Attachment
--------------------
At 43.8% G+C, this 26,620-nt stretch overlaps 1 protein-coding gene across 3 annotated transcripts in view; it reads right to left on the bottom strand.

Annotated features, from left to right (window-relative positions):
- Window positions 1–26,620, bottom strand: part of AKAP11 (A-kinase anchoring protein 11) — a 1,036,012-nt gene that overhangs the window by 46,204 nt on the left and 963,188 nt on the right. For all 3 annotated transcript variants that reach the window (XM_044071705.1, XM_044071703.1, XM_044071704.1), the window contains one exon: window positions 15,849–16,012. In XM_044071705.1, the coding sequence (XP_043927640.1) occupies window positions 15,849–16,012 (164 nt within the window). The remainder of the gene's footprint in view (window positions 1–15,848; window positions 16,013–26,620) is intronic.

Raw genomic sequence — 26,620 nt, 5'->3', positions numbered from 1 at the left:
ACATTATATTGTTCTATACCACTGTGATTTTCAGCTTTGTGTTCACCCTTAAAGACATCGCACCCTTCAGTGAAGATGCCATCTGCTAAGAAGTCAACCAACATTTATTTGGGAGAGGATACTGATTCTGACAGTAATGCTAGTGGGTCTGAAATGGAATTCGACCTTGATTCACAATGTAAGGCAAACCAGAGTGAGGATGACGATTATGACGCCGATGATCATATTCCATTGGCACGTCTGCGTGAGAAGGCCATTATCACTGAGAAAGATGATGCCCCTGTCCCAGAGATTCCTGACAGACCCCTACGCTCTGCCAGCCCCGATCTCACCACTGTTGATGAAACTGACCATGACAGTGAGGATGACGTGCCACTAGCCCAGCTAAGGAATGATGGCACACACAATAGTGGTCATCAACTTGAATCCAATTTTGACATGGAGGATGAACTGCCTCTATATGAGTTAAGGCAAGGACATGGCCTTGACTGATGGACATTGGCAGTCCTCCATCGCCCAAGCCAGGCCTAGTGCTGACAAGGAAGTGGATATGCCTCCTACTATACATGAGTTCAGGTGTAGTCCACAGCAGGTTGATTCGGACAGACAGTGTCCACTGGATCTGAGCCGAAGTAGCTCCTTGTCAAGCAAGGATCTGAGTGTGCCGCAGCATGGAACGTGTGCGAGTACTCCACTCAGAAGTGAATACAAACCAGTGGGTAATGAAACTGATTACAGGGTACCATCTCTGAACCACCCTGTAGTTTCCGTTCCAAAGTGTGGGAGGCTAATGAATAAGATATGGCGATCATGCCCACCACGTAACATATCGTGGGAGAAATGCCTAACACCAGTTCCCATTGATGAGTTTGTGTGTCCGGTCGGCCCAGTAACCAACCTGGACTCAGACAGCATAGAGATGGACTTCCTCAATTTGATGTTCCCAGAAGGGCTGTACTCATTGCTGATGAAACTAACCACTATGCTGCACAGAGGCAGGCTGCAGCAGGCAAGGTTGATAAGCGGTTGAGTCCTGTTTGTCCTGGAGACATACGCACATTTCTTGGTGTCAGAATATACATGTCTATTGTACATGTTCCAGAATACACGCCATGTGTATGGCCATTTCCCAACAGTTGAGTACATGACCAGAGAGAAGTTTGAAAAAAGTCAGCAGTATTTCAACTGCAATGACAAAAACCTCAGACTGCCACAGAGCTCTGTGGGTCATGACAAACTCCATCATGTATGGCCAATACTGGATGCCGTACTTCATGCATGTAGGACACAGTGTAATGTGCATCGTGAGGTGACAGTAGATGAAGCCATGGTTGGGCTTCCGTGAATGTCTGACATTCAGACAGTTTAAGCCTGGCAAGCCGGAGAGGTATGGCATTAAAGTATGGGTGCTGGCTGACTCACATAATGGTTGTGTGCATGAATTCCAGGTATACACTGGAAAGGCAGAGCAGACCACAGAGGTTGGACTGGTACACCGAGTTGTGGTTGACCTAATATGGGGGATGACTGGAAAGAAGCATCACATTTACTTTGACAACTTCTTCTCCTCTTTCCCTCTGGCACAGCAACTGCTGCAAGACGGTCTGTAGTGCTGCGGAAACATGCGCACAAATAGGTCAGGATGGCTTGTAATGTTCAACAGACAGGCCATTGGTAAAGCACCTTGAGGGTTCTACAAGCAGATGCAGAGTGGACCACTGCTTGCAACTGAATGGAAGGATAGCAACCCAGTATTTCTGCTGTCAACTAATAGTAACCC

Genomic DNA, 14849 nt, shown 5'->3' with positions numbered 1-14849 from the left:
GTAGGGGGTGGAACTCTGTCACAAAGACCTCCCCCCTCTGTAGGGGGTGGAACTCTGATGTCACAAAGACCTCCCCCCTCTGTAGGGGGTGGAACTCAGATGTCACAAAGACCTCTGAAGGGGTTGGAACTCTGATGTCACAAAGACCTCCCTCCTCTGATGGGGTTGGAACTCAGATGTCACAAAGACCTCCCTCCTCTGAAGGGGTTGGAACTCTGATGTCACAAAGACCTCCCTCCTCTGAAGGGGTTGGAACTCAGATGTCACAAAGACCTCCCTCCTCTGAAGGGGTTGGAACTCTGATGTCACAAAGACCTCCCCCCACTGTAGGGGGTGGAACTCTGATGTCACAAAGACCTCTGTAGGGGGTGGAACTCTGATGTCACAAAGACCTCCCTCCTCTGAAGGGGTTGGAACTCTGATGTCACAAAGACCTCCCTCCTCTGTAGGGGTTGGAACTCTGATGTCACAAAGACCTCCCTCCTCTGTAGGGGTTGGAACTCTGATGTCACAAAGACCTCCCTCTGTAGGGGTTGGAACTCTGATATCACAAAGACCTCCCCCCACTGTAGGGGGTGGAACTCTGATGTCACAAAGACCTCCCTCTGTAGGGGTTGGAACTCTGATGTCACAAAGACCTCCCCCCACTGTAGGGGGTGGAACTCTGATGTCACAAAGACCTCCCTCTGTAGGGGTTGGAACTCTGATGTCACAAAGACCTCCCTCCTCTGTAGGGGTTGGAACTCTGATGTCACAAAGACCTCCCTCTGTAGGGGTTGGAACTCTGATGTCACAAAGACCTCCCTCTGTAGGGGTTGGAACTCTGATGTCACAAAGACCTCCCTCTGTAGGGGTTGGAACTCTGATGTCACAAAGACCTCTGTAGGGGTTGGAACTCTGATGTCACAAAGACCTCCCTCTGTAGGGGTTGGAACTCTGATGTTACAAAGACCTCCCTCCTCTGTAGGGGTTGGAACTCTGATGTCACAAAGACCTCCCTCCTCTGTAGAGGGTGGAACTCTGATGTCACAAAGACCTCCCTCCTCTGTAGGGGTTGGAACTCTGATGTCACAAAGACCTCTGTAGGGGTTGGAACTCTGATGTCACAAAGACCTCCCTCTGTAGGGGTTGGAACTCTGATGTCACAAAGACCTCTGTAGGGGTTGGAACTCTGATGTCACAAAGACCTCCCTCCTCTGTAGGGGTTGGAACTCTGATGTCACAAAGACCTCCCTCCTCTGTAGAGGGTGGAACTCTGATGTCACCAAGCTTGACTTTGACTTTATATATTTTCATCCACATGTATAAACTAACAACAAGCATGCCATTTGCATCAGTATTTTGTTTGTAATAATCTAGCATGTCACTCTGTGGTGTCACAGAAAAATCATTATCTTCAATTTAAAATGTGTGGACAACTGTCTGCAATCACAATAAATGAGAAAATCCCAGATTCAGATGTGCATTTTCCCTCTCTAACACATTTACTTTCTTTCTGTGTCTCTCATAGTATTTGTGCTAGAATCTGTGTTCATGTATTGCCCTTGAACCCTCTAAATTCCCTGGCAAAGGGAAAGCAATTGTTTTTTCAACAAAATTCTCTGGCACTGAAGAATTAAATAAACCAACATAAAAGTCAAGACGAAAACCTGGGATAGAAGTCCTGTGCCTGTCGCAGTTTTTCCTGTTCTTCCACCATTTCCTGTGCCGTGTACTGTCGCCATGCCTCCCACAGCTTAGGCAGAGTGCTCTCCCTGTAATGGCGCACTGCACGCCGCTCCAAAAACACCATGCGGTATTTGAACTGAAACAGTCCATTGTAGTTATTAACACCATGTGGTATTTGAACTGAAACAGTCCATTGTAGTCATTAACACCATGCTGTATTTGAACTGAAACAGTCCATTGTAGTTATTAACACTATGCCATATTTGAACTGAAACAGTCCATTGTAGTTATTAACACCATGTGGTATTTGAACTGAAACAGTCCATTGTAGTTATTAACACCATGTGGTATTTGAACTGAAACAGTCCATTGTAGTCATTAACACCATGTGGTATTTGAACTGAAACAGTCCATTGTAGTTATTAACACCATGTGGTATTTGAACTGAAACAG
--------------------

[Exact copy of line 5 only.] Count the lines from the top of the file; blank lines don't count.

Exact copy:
ACATTATATTGTTCTATACCACTGTGATTTTCAGCTTTGTGTTCACCCTTAAAGACATCGCACCCTTCAGTGAAGATGCCATCTGCTAAGAAGTCAACCAACATTTATTTGGGAGAGGATACTGATTCTGACAGTAATGCTAGTGGGTCTGAAATGGAATTCGACCTTGATTCACAATGTAAGGCAAACCAGAGTGAGGATGACGATTATGACGCCGATGATCATATTCCATTGGCACGTCTGCGTGAGAAGGCCATTATCACTGAGAAAGATGATGCCCCTGTCCCAGAGATTCCTGACAGACCCCTACGCTCTGCCAGCCCCGATCTCACCACTGTTGATGAAACTGACCATGACAGTGAGGATGACGTGCCACTAGCCCAGCTAAGGAATGATGGCACACACAATAGTGGTCATCAACTTGAATCCAATTTTGACATGGAGGATGAACTGCCTCTATATGAGTTAAGGCAAGGACATGGCCTTGACTGATGGACATTGGCAGTCCTCCATCGCCCAAGCCAGGCCTAGTGCTGACAAGGAAGTGGATATGCCTCCTACTATACATGAGTTCAGGTGTAGTCCACAGCAGGTTGATTCGGACAGACAGTGTCCACTGGATCTGAGCCGAAGTAGCTCCTTGTCAAGCAAGGATCTGAGTGTGCCGCAGCATGGAACGTGTGCGAGTACTCCACTCAGAAGTGAATACAAACCAGTGGGTAATGAAACTGATTACAGGGTACCATCTCTGAACCACCCTGTAGTTTCCGTTCCAAAGTGTGGGAGGCTAATGAATAAGATATGGCGATCATGCCCACCACGTAACATATCGTGGGAGAAATGCCTAACACCAGTTCCCATTGATGAGTTTGTGTGTCCGGTCGGCCCAGTAACCAACCTGGACTCAGACAGCATAGAGATGGACTTCCTCAATTTGATGTTCCCAGAAGGGCTGTACTCATTGCTGATGAAACTAACCACTATGCTGCACAGAGGCAGGCTGCAGCAGGCAAGGTTGATAAGCGGTTGAGTCCTGTTTGTCCTGGAGACATACGCACATTTCTTGGTGTCAGAATATACATGTCTATTGTACATGTTCCAGAATACACGCCATGTGTATGGCCATTTCCCAACAGTTGAGTACATGACCAGAGAGAAGTTTGAAAAAAGTCAGCAGTATTTCAACTGCAATGACAAAAACCTCAGACTGCCACAGAGCTCTGTGGGTCATGACAAACTCCATCATGTATGGCCAATACTGGATGCCGTACTTCATGCATGTAGGACACAGTGTAATGTGCATCGTGAGGTGACAGTAGATGAAGCCATGGTTGGGCTTCCGTGAATGTCTGACATTCAGACAGTTTAAGCCTGGCAAGCCGGAGAGGTATGGCATTAAAGTATGGGTGCTGGCTGACTCACATAATGGTTGTGTGCATGAATTCCAGGTATACACTGGAAAGGCAGAGCAGACCACAGAGGTTGGACTGGTACACCGAGTTGTGGTTGACCTAATATGGGGGATGACTGGAAAGAAGCATCACATTTACTTTGACAACTTCTTCTCCTCTTTCCCTCTGGCACAGCAACTGCTGCAAGACGGTCTGTAGTGCTGCGGAAACATGCGCACAAATAGGTCAGGATGGCTTGTAATGTTCAACAGACAGGCCATTGGTAAAGCACCTTGAGGGTTCTACAAGCAGATGCAGAGTGGACCACTGCTTGCAACTGAATGGAAGGATAGCAACCCAGTATTTCTGCTGTCAACTAATAGTAACCC